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Kalangba (/kælæŋbæ/)(Loko: Ngangba) is a rural village in Bombali District, Northern Province, Sierra Leone. It is the headquarters for Ngowahun Chiefdom. It is situated about 15 miles (24 km) northwest of Makeni, the largest city in Sierra Leone's northern region. Kalangba is approximately 134 miles (216 km) north-east of the nation's capital, Freetown. It is a multicultural community. The majority of the inhabitants belong to the Loko ethnic group as well as the Fula and Mandingo. The Loko are the fifth largest ethnic group in Sierra Leone. As of the 2016 census, the population was 3,000.
Ngangba, (in Loko)
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Etymology of NameEdit
The name Kalangba has its origin from its founder, a fisherman known as Pa Ngangba. The British colonial administrators could not pronounce Ngangba well and so they called it Kalangba. Pa Ngangba was a member of the Loko tribesmen and used to fish along the waters of Manqwa, the name of a stream with literal meaning “if we cut ourselves” running through what is today known as Kalangba (or "Ngangba" in Loko).
Pa Ngangba's comrade Pa Cigolo (Cigolo meant “spider” in Loko) settled on the other side of the town now used as a cemetery. A nearby settlement known as “Makambie” founded by a warrior called Kambie was merged with Kalangba. According to oral tradition, it is believed that the pre-colonial empire ruled by Bai Bureh, the hero of the Hut Tax War of 1898, extended from Kasseh in the Port Loko District to Kalangba.
The inhabitants are mostly engaged in unsustainable livelihood activities - agriculture, fishing and hunting - for sustenance. The town lacks most of the basic needs and services required for a modern settlement. However, Kalangba has a Junior Secondary School and a Primary health center that serve the community and the peripheral villages. Kalangba has also two elementary schools, one founded by the American Wesleyan Mission in the late forties and the other by the Sierra Leone Muslim Brotherhood in the late seventies.
Kalangba is a very religious community with converts and traditional Christians and Muslims. The town has a majestic structure imposingly located at the center of the town, the Wesleyan Church with a capacity to host more than five hundred people. There is also a Baptist church and two Mosques.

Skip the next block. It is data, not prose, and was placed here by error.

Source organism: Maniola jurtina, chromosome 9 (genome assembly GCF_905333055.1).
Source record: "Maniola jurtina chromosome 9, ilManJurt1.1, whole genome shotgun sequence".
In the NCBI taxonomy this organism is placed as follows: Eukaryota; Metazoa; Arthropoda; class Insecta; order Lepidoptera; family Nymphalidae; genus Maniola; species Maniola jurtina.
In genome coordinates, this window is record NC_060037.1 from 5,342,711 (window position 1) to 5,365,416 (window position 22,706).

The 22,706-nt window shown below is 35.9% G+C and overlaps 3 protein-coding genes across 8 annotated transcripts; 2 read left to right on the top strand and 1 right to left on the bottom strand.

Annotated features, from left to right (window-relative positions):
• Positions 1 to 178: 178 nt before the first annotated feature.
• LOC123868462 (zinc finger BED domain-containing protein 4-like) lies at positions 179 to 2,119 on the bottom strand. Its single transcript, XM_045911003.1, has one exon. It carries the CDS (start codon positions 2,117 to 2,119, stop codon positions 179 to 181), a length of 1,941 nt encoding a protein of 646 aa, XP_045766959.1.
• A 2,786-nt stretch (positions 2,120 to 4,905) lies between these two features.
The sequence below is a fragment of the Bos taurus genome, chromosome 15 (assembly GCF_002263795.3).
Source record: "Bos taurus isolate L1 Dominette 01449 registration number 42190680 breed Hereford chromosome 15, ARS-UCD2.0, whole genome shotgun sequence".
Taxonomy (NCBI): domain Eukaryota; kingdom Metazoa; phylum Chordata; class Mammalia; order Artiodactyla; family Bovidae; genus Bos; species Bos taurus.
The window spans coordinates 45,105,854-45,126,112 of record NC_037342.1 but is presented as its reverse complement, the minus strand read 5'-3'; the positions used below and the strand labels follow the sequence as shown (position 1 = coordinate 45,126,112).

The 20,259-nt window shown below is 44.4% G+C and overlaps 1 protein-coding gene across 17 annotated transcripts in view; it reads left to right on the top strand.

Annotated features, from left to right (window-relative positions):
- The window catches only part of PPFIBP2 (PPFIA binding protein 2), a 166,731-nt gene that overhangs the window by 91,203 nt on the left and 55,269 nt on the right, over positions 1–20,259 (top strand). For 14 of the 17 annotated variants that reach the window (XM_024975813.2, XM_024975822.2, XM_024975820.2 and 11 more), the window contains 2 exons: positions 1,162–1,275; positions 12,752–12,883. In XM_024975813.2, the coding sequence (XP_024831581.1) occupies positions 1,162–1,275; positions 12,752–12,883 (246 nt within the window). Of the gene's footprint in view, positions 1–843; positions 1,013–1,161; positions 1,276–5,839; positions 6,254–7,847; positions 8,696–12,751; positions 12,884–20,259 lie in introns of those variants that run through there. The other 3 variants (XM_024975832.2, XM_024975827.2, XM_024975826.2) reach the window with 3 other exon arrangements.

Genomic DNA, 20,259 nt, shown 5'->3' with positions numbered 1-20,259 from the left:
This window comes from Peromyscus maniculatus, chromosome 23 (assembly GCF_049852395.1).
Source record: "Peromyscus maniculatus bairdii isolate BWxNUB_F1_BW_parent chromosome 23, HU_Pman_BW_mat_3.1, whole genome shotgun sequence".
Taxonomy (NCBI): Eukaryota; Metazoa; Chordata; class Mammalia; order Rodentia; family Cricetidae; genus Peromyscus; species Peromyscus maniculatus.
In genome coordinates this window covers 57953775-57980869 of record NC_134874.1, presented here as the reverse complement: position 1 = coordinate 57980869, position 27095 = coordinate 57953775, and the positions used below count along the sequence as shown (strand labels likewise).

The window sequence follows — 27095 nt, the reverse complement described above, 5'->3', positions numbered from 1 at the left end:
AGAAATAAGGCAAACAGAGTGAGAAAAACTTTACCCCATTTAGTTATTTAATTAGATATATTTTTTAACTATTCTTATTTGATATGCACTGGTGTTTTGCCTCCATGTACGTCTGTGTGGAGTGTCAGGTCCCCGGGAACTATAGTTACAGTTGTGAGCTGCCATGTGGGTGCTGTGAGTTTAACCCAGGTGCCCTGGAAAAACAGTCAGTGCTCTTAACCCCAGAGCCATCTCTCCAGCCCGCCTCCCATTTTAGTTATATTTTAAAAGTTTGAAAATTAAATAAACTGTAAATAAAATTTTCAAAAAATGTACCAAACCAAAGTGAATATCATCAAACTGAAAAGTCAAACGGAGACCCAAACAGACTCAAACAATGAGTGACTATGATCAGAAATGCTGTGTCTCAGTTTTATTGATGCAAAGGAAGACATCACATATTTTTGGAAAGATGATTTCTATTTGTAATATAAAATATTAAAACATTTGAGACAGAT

Present day Kalangba is a merger of three prehistoric settlements - Macigolo on the north east, Mandagai on the south east and Makambi on the west. The Sesays, The Kargbos, The Fornahs and The Koromas had lived in those settlements. It was in the era of the Trans Sahara Trade but up to the end of the Trade in the 17th century, Kalangba was unknown because the Trade in its real time never effectively reached that part of Sierra Leone.
Between the 15th and 18th centuries, there were intertribal conflicts all across West Africa from the Sahel to the coast lines. Much of that was felt in Kalangba with the arrival of a splinter group of the Manes from Mandimansa (Present day Mali) who invaded Sierra Leone in the 16th century led by the great grandfather of the Kamaras, Pa Tegbehun. Pa Tegbehun, known in Ngowahun as the great warrior, established his control over the three settlements in the first half of the 19th century from Gbangbawahun on the south side of Kalangba. At that time the expansion of the British Colony into the protectorate areas of Sierra Leone had just begun. However, Colonial relationship with Kalangba was actually felt during the era of Pa Tegbehun's successor, Yangi Saio, better known as Kandeh Saio II.
Yangi Saio came to power during the spread of Islam in West Africa. It was during the time of Yangi Saio the great Muslim cleric and prominent business man, Pa Alhaji Saccoh, arrived. It was also during the time of Yangi Saio the three settlements were merged. The American missionaries from Oklahoma who had been in Sierra Leone since the late 1800s also came to Kalangba during that period.
Between the era of Yangi Saio and Kandeh Saio III, power shifted to Gbendembu for a while within the context of amalgamation of two chiefdoms; namely, Gbendembu Chiefdom and Ngowahun Chiefdom. By the time Kandeh Saio III came to power, Kalangba had grown into a multicultural settlement. There were the Lokos, the Mandingoes, the Susu, the Fula, the Wolof, etc. The multiculturalism and increase in population was sped with the construction of road between Makeni and Kamakwei and establishment of the ferry system on the Mabole River in the early 20th century.
Residents rely on generators for power as the village has no electrical grid.
- The Wesleyan Elementary School – founded in the 1940s by the American Wesleyan Mission of Fort Wayne, Indiana.
- The Muslim Brotherhood Elementary School – established in the 1970s.
- Brigadier John Amadu Bangura, CBE – former Governor-General of Sierra Leone.
- Frank Benjamin Kamara – educator and author of Black Diamond from Sierra Leone West Africa.
- Gumbu Smart – former slave turned abolitionist.
Rev. Joseph Mojoko Koroma notable pastor and humanitarian donating 50,000 dollars of medical books to the college of Medicine and Allied Science Sierra Leone( Concord Times)
- Lamin, Tamba. "Kalangba community pledges support to ACC – Sierra Express Media". sierraexpressmedia.com. Retrieved 2019-04-07.
- "Kalangba, now a small village in central Sierra Leone of approximately 3,000 inhabitants."
- Kamara, Frank Benjamin (2016). Black Diamond. Authorhouse. OCLC 943696884.
- "Sierra Leone Village Partnerships". www.slvp.org. Retrieved 2019-04-07."Although Kalangba has primary (elementary) schools and a junior secondary(middle) school it has no senior secondary (high) school,"